Putting the ‘safe’ in safety: Kellogg Eye Center engages staff in high reliability work
On a recent weekday morning when Kellogg Eye Center (KEC) clinics would normally be filled with patients, the waiting rooms were empty and the halls were quiet. Every KEC clinic postponed daily operations for one hour to host a “safety morning” for faculty and staff.
As Michigan Medicine celebrates National Patient Safety Awareness Week, here’s a closer look at the efforts KEC has made to improve patient safety — and how they can be translated and implemented in your area of the organization.
This was the second annual safety morning held by KEC, with the goal of providing faculty and staff with dedicated time to have conversations about safety and speak up about possible process improvements.
“This year, we had a higher rate of attendance and greater participation by faculty and staff at all of our clinics,” said Jennifer Weizer M.D., Professor of Ophthalmology and Visual Sciences at Michigan Medicine. “We were very pleased to see our colleagues’ level of engagement and thoughtfulness. Their open discussions led to several improvements that we have already started implementing across our clinics.”
Due to the COVID-19 pandemic, each clinic hosted a meeting with virtual participation in which faculty and staff discussed high reliability principles and patient safety protocols specific to their clinic’s needs.
“Faculty and staff in each clinic see different patients and perform different procedures, so each clinic experiences its own frustrations,” said Weizer. “While we try to keep standard processes and procedures across clinics, we wanted to give our teams the freedom to discuss issues specific to their experiences and maybe tweak processes to better meet their needs.”
Hosting each session virtually enabled Weizer and other KEC leaders to join individual groups and engage in conversation with each team. At the end of the day, they were able to gather all of the feedback they heard and identify common themes that they could address.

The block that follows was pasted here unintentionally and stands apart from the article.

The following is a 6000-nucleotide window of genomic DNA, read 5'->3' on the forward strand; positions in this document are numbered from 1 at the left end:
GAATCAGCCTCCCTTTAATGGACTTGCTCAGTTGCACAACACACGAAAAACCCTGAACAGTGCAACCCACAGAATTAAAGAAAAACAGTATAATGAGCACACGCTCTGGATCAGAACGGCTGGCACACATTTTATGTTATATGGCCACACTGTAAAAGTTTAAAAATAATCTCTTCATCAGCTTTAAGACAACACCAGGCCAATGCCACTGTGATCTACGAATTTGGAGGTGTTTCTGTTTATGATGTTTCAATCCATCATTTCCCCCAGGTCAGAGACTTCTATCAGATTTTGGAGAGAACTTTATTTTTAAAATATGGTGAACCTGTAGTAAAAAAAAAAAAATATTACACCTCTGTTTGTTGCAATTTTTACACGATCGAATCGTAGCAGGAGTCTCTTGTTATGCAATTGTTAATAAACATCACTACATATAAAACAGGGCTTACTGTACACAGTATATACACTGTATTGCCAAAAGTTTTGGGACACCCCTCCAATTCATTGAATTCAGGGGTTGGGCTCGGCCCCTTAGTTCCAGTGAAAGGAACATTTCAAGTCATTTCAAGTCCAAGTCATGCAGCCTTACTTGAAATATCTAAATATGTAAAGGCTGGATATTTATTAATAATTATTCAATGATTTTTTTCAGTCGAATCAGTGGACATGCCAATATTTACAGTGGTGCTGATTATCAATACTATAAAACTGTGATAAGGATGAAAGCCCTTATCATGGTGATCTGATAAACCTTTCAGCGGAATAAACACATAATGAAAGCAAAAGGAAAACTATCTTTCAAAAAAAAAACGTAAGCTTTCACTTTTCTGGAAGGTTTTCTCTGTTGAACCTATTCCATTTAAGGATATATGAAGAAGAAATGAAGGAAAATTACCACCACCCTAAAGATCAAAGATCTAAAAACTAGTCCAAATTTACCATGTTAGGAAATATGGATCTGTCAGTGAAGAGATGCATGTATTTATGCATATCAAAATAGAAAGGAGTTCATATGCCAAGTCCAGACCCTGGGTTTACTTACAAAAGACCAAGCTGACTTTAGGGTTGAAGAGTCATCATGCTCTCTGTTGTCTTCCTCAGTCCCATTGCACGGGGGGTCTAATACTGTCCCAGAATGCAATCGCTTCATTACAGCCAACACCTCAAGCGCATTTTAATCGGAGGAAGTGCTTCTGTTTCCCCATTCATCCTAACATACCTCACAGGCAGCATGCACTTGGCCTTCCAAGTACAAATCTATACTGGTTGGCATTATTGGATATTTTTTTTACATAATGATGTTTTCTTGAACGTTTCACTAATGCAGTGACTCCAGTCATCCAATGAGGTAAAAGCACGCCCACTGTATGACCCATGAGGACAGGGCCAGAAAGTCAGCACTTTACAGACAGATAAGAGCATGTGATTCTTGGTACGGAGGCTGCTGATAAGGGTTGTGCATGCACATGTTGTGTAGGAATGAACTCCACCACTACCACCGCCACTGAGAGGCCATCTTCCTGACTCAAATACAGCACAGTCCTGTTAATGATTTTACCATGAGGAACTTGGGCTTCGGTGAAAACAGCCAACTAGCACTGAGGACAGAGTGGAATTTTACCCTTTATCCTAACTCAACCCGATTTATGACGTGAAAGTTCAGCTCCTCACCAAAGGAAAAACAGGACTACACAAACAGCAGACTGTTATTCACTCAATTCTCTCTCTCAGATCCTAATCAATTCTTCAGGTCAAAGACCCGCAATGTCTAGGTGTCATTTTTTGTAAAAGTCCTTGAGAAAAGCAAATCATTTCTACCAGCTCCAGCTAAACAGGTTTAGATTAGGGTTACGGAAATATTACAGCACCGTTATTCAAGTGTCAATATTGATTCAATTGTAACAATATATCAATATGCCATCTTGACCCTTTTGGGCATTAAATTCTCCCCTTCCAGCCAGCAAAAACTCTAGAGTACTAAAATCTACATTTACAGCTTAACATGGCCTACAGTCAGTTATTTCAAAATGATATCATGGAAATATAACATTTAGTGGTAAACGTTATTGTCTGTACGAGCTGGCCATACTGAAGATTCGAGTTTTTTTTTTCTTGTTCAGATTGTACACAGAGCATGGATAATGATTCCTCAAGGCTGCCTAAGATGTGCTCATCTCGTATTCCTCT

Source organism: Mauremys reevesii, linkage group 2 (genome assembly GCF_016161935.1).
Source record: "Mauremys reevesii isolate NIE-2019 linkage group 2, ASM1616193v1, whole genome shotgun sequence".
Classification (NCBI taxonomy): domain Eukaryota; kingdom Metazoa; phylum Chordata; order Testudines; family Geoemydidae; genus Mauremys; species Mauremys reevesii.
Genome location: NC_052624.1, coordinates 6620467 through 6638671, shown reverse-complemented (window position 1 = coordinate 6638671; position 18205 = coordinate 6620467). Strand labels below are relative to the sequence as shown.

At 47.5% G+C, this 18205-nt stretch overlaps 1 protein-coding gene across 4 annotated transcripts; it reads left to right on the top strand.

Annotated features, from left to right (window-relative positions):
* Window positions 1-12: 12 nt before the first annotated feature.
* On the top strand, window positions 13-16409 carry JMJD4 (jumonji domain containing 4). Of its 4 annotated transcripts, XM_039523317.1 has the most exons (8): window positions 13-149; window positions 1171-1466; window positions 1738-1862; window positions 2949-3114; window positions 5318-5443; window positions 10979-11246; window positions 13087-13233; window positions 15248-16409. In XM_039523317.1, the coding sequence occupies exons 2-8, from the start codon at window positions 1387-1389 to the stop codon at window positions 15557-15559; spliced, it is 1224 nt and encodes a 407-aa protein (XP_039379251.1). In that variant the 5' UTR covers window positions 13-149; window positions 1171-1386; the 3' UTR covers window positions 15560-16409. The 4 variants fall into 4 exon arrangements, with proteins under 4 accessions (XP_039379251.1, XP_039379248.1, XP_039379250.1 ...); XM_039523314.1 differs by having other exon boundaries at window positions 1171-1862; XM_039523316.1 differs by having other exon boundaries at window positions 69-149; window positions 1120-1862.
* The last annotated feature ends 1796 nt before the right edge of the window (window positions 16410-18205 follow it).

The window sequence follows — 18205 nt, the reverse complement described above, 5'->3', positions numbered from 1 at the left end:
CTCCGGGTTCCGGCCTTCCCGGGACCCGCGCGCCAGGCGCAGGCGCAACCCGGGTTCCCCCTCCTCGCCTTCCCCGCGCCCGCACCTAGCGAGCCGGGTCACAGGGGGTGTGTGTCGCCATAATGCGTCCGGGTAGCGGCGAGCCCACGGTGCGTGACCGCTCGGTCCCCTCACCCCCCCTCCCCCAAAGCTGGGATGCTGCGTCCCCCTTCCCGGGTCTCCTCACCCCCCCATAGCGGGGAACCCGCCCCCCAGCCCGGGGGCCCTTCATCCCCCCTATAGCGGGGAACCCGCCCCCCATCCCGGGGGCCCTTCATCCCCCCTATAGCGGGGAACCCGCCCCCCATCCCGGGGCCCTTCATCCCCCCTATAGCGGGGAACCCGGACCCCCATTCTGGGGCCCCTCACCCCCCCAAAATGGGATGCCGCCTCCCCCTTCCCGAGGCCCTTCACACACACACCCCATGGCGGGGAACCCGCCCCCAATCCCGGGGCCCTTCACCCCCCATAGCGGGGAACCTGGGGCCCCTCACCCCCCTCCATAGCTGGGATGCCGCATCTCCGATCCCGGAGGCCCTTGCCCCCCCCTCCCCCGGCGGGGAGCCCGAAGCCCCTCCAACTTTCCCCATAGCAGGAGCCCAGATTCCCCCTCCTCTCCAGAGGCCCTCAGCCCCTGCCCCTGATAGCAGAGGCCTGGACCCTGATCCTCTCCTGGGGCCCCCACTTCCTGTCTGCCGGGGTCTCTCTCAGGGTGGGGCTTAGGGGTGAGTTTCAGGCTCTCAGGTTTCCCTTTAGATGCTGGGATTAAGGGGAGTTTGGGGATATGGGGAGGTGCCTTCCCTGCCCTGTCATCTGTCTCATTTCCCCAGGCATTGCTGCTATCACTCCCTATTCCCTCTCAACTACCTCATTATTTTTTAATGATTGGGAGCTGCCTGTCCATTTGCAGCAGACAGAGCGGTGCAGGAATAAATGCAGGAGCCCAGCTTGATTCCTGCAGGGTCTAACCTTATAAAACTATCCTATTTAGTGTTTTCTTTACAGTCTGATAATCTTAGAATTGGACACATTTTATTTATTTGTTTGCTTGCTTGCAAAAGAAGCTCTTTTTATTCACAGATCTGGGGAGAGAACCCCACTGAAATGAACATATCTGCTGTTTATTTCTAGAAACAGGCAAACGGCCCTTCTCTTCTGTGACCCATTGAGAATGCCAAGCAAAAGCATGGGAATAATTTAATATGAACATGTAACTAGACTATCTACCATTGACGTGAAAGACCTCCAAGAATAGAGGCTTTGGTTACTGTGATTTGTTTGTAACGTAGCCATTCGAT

“It was really important for us to spend time with each clinic, listening to the suggestions that our teams raised,” said Weizer. “We want everyone to know that we hear them and take their feedback seriously. Our team members are committing their time to attend safety morning, so we want to respect that by demonstrating our commitment to listening and addressing issues and concerns.”
A common theme identified this year was finding ways to integrate high reliability principles into everyday work.
“All of us have taken high reliability organization [HRO] training and we talk about the principles, but putting them into action is more difficult,” said Amy Duoxi Zhang, M.D., Assistant Professor of Ophthalmology and Visual Sciences, who helped facilitate the safety morning at the Northville clinic. “For example, during our session, one person spoke up and said it is difficult to adhere to some HRO principles because they are uncomfortable asking a question or raising a safety concern when the patient is in the room. Several other participants agreed and it sparked a really important, thoughtful conversation.”
The team shared the issue with leadership who took the suggestion to the KEC Safety Committee for further discussion.
“Thanks to one person speaking up, we were able to identify a solution that helps all of our team members feel more comfortable asking questions and clarifying protocols, even when a patient is in the room,” said Zhang.
Results from the morning were compiled and shared with teams from every clinic, enabling all areas to learn from one another.
“It was important to pull together highlights from what we learned and share them across clinics to ensure we aren’t working in silos,” said Weizer.
Making ‘safety mornings’ work for you
The team plans to keep focusing on patient safety and continue providing faculty and staff with dedicated time to address issues or concerns they have.
“We are looking at expanding existing huddles a few times a year to keep the conversation going, and we will continue to hold safety mornings annually,” said Weizer.
Weizer and Zhang also offered suggestions for other areas interested in holding a safety morning.
“The KEC Safety Committee put together a lot of materials ahead of time, identified a facilitator for each clinic, and shared an agenda for the day that clearly outlined goals for the morning,” said Zhang. “This was incredibly helpful for helping us understand the purpose of safety morning, but also allowing flexibility to focus on items specific to our needs.”
Having dedicated time for faculty and staff to attend is also important.
“Delaying appointment times for an hour gave our teams time to have meaningful conversations because no one felt pressure to get back to work immediately,” said Weizer. “We can be so rushed in our day-to-day work that it’s difficult to focus on improvements and make sustainable change. Safety morning is a helpful solution!”